The ex-rebel Tucker bus been installed com
mander of allied squadron.
There was a sharp earthquake at San Salvador
on the 20th of August. No damage.
Nomination for Congress.
St. Louis, Oct. 2d. The anti-Kadioal Conven
tion of the lirst district nominated John llogan
for Congress yesterday.
Madame Ristori's Success.
Brooklyn, Oct. 2d. The receipts of Madame
Ristori's pcrtorinuuce last night amounted to
$4,0U0 ; the largest ever received.
Mobile and New Orleans Markets.
Mobile, Oct. 2d. Cotton sales, S!le. lor mid
dling. Market irregular.
New Oi'lea.ns, Oct. 2d. Cotton advancing.
Middlings jl'(a:40e. Gold, 142.
The Excitement in Philadelphia.
FniLAiiELi'iiiA, Oct. 2d. 1 be political excite
ment here is increasing as the election day ap
proaches. A very lare vote will be polled
1G,000 names having been added by the extra as
signments. Santa Anna's New Mexican Loan.
New York, Oct. 3d. Santa Anna's ollice was
crowded yesterday with people anxious to enter
the service of Mexico. A firm here is said to be
cominif.-ioncd to buy six steamers for Santa
Anna's expedition. Three banking bouses have
taken bis loan of live millions.
Arrest of a Treasury Agent.
New York, Oct. 3d.-L. l Bradsheur, Trea
sury agent, has been arrested on complaint of
several Georgians for seizing 90,000 worth of
cotton. He was bailed in the sum of 70,000.
If Teeth Cocld Speak, they would often re
proach their owners. "We cannot clean our
selves," would be the cry of many a neglected
set, ' and are going to ache and ruin, simply for
the lack of a daily brusuiiuwith the Fragrant
Sozodout, the only knowu means of preserving
us." Iiut as the Teeth cannot speak, the Press
must speak lor them. S4 "it.
3 1 L 11-1 -it'll ;
In Charlotte, on the 27th September, lWifi, by
the Rev. R. Uurwell, Mr. Wm. II. Crow, of
Raleigh, to Miss Nannie 15. Bi rwell, daughter
of the ollieiating clergyman.
In this City, on Monday evenina last, of con
sumption, Mr. E. II. HiixrARD, aged aboutlorty
XT K ARE A V THOUIZED TO
T T announce J. J. OV'KRBY as a candidate
for the House ol Commons in the next Legislature,
from Wake county.
October :, lSOti. 85 te.
-7" E A It E Al'TlIORIZEl) TO
announce R. S. I'iCKKY as a candidate
for the House of Commons in the next Legislature
from Wake county.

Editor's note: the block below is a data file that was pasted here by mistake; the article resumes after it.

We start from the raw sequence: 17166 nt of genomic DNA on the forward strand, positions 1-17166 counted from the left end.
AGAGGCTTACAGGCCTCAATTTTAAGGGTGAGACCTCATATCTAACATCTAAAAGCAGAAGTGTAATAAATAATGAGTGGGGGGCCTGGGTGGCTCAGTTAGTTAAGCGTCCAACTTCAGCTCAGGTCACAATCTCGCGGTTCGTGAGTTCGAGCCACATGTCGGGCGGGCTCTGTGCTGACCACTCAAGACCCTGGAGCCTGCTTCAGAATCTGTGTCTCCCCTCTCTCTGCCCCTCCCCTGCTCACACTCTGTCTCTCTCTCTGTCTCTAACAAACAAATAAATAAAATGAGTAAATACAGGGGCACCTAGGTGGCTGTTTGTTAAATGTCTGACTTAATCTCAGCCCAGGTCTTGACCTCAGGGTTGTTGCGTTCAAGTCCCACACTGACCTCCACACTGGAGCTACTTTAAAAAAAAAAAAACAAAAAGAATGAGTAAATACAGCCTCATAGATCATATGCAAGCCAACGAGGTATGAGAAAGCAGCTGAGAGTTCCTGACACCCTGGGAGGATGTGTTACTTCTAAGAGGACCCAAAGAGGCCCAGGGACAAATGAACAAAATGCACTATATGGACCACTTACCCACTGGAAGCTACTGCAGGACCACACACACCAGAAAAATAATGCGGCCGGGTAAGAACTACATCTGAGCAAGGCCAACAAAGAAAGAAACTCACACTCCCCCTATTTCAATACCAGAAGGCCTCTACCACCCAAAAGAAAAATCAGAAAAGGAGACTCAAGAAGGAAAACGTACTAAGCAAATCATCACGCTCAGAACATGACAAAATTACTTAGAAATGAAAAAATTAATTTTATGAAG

October 3, loOti. 8.T tc.
FOR RENT !
IMMEDIATELY, A FIRST CLASS HOUSE,
with mure or less furuiiure, if de.-ired an ex
cellent location on very reasonable terms.
Or the owner would employ mi ageut in keep
ing a Hoarding House or any similar arrangement
agreeable to the parties. Apply lo
L. 1". OLDS, or
Oct. 3- Sotf. Mrs. II. W. MILLER.
Senate Wake County.
"VTTE ARE AUTHORIZED TO ANNOUNCE
V Maj. Wiley IJ. Jones as a candidate
for re-election to the Senate from Wake Couuty.
October 1, lSOti. 84 te.
FA EM XE.1U RALEIGH FOR SALE!
IF NOT PRIVATELY DISPOSED OF BE
FORE Tuesday, the 23d of the present month,
(October,) ihe above property will then be sold,
without reserve, at ptiliiic Auction, on the premi
ses, 5 miles North of Raleigh, immediately on the
Oxford Road, and within half a mile of Miilbrook,
the first station on the Kaleiirh & Caston Rail
road. The tra;-t contains about one hundred and
twen'.y acres, (with about sixty-six acres adjoin
ing, tiirii the purchaser can obtain on reasonable
ti rms) making in all about ISO acres. There is a
dwelling with four rooms and fire-places, and an
excellent well of water on the premises. The
dwelling is .situated in a beautiful grove of large
native oak and hickory. The plate, which is
famous for its healthfulness, is susceptible of be
ing made one of the most eligible county seats in
the country. The land, though not rich, produces
well when properly cultivated, and lies' well for
improvement. Its nearness to Miilbrook, where
daily transportation to and from Raleigh could
be had, while its distance from Raleigh, which
would prevent it from depredations subject to
places nearer the City, well adapts it for being
made a dairy, nursery and vegetable farm.
Terms made easy for the purchaser. For par
ticulars or information concerning' the property,
enquire of Da. L. S. PERRY", at Raleigh, or
Maj. R. FLEMM1NG, near Miilbrook.
October 3, ISOti. 85 td.pd
1 - T. T -.r n A -WT- n -m.-r M-t c k. 1 T,"
i Till Yl wrtir
W. H. & R. SJUCKER & CO.
Our Line of Ladies' Dress Goods is uow
Rich Black and Colored Silks. Real Irish Pop
lins. Empress Cloth, black aud printed. Plain
and printed French Merinos. All Wool Mous
lins, plain and printed. Solid Mohair Reps.